The Best Empawyee Ever
A Work Day in the life of Princess Ladybug Lindsey
Princess Ladybug Lindsey, otherwise known as Bug, kept me sane during the initial days of the pandemic when I was teaching from my bedroom office. I could talk to her just like a coworker, bounce ideas off her cute little furry head, pick her up when a prop was needed and use her as an ongoing excuse to go take a walk outside. It was wonderful. She agreed with all my ideas, never questioned my lesson plans, got more excited than my students did and worked her little nose to the grindstone all day long. She was the consummate paraprofessional as I “attempted” to teach struggling readers to read on Zoom. This task was no easy feat and believe me Bug got me through some of the most trying times with my kiddos. I’ve taught reading for 25 years and never have I ever struggled as much as I did last year. My experience teaching beginning readers from a computer made my decision to retire a great deal easier last spring.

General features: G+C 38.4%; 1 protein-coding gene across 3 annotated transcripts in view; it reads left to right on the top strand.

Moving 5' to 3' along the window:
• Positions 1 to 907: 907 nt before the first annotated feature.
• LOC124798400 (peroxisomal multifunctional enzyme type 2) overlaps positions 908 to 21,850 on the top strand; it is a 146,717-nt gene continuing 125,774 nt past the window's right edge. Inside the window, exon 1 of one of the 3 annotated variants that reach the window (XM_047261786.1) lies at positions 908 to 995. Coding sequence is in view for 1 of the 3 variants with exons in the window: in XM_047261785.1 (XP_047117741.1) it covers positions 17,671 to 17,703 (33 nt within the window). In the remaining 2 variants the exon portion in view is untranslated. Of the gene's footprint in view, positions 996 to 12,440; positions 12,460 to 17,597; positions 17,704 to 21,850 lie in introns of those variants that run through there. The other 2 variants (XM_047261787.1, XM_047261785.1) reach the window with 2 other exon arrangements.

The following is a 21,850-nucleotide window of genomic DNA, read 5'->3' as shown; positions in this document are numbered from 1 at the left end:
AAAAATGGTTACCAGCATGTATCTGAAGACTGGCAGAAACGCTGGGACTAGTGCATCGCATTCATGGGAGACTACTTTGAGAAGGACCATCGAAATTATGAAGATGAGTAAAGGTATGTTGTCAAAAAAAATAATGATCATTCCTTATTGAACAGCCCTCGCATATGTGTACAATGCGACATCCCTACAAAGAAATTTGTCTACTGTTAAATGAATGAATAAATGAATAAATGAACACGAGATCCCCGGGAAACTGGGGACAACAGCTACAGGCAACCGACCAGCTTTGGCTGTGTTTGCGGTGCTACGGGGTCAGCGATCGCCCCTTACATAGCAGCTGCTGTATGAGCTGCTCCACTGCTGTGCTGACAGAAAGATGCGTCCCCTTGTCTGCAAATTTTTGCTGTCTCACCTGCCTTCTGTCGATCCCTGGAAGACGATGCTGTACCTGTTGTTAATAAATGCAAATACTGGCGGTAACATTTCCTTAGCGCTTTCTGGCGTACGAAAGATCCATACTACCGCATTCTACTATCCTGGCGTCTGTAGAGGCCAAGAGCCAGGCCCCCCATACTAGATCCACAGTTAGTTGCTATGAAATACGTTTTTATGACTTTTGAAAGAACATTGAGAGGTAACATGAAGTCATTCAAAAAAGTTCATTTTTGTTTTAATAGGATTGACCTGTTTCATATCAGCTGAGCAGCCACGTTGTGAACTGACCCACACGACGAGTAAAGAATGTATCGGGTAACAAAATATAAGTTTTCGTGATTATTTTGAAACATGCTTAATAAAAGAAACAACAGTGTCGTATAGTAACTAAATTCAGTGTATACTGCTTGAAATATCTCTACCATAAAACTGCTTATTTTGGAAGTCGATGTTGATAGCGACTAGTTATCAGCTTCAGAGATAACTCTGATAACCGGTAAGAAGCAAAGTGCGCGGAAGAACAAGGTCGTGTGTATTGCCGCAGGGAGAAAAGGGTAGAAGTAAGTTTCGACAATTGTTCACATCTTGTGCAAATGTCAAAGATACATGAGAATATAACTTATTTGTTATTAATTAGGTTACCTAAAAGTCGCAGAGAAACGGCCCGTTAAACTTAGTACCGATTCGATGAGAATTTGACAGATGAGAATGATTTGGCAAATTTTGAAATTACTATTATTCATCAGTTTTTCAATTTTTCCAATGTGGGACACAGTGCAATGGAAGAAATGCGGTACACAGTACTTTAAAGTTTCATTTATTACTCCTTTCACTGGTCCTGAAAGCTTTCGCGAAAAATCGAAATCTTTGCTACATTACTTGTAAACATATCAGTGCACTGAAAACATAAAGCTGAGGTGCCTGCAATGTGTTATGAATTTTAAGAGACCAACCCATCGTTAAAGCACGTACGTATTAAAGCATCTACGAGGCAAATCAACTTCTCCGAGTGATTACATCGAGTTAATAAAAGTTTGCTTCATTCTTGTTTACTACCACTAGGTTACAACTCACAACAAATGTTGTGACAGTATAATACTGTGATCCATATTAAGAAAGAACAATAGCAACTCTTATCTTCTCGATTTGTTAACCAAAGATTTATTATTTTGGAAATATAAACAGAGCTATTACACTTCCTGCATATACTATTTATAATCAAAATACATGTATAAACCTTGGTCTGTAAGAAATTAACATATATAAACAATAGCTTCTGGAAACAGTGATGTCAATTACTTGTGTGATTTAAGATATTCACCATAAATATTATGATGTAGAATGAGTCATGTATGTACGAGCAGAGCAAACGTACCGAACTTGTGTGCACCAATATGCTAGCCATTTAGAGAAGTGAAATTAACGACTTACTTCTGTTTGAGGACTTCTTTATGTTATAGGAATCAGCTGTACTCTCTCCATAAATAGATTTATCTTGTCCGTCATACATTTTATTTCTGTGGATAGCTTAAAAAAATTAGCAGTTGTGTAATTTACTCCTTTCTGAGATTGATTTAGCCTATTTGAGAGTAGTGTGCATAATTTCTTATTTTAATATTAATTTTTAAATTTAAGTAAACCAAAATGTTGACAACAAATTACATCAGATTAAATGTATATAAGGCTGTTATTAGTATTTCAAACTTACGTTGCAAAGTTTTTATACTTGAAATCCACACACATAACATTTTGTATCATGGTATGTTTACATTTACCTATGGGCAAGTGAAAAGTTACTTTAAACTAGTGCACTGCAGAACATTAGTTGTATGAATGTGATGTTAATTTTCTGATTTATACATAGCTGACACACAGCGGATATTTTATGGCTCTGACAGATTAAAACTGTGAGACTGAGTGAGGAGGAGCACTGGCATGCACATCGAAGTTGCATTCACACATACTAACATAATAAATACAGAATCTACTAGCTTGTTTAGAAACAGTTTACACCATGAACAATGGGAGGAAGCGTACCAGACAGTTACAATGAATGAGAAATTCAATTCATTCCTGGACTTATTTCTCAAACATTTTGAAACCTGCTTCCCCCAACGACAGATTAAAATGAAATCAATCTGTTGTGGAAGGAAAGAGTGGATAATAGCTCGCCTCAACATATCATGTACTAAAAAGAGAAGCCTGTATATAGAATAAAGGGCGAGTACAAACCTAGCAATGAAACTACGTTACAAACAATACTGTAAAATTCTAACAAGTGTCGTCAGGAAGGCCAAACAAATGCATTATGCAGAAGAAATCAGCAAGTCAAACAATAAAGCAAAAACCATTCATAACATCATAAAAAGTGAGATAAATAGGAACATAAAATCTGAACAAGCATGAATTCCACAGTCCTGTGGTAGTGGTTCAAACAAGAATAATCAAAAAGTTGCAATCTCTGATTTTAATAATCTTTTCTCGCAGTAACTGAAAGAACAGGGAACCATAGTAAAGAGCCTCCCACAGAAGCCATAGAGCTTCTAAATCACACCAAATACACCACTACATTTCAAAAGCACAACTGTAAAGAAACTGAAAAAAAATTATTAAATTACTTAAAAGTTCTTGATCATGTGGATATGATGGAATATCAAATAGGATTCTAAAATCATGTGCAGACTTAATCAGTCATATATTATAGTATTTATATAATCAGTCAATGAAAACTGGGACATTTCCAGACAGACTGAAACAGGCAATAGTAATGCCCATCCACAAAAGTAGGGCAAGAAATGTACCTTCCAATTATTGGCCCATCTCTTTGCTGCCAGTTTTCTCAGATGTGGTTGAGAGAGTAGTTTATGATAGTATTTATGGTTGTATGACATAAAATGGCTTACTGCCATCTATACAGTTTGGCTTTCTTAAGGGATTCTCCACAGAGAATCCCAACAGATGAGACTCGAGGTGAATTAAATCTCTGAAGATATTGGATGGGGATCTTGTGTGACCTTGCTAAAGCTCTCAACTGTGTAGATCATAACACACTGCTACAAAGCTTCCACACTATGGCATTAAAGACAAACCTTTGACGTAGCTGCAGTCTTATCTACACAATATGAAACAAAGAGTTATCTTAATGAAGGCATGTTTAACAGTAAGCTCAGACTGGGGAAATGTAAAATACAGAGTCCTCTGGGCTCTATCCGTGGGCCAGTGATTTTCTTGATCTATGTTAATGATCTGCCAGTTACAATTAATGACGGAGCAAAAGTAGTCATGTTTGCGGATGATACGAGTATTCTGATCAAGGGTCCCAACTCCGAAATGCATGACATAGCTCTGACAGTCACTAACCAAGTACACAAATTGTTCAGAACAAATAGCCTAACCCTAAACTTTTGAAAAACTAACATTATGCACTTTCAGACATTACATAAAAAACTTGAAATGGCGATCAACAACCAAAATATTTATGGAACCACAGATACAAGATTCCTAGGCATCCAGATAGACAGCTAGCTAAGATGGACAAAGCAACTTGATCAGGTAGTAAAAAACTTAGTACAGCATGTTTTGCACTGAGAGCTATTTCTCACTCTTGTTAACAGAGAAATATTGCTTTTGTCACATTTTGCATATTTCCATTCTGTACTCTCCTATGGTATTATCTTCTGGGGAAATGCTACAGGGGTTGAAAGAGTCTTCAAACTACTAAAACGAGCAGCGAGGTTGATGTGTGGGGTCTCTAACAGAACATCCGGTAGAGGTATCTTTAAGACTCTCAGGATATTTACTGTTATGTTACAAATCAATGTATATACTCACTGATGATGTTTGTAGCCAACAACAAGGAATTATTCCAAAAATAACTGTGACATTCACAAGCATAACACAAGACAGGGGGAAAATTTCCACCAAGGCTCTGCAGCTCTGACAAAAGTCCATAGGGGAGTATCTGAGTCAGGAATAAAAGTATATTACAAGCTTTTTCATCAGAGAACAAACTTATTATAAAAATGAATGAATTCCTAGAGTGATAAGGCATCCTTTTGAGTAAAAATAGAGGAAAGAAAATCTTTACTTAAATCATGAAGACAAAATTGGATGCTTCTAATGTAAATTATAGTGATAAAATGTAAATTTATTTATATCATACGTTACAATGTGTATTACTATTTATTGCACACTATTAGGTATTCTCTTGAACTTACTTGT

But, I regress, I must get back to my partner in crime, Princess Ladybug Lindsey. She never missed a day's work, worked for kibble and water and started every morning on time with a peppy attitude. She jumped right out of bed each morning when the alarm began to ring at 7:00. We both hit the potty, grabbed my fully caffeinated cup of hot tea and her kibble and water. She gobbled down every last bite of her kibble, knowing she would need the energy to get through until lunch. We started promptly at 8:00 and of course, our first group of the day was the dreaded group of 6 kindergarten students. Kindergarten students are their own breed and truly are like herding cats when you have them all in the same room. Imagine just for a minute what it was like to keep their attention when they were in six different homes. Usually one of them was sitting up asleep, another was eating a fantastic looking breakfast and another was putting on her makeup for the day. And, to think, I wanted their attention. How dare me? One day, I was struggling keeping their attention more than usual, so I picked up poor Bug and said, “Look at my dog!! Her name is Bug!!” Suddenly I had all eyes upon me. Then I proceeded to tell them how Bug started with B and asked them to tell me some other words that started with the “B” sound. Another day my reading lesson with a first-grade group was bombing. It was not my finest hour. Again, Bug to the rescue. She began to whine and one of my students said, “You have a dog???” As though it was a foreign concept. So, I quickly held Bug up in front of the screen and we were able to compare and contrast how Bug and Rosie, a dog from a book we had just read together were the same and different. Folks, that was what a teacher calls a teachable moment when you follow the students instead of your plan. It worked out much better than my plan because I had an actual concrete example of a dog to use for the purpose of comparison. By 11:30 each day, I could tell Bug was starting to get a little weak so that’s when we broke for lunch. She ate a bit of kibble and took a short little nap. At 1:00, we would begin again. Bug enjoyed the afternoons because she wasn’t used as a prop to get the student's attention or be held up as a living example to compare and contrast. Our afternoons were a little easier because most of the students were beyond beginning readers. Bug just laid in her bed quietly until a student let out with a crazy sound, the microphone squealed or another animal meowed or barked. Bug could tell it was the end of her day when I flopped my head down on the keyboard and started to say “Tomorrow’s a new day and another chance for us to teach them Bug!” She just cocked her head, grinned and jumped in my lap. Who could possibly ask for a better assistant! Not me!
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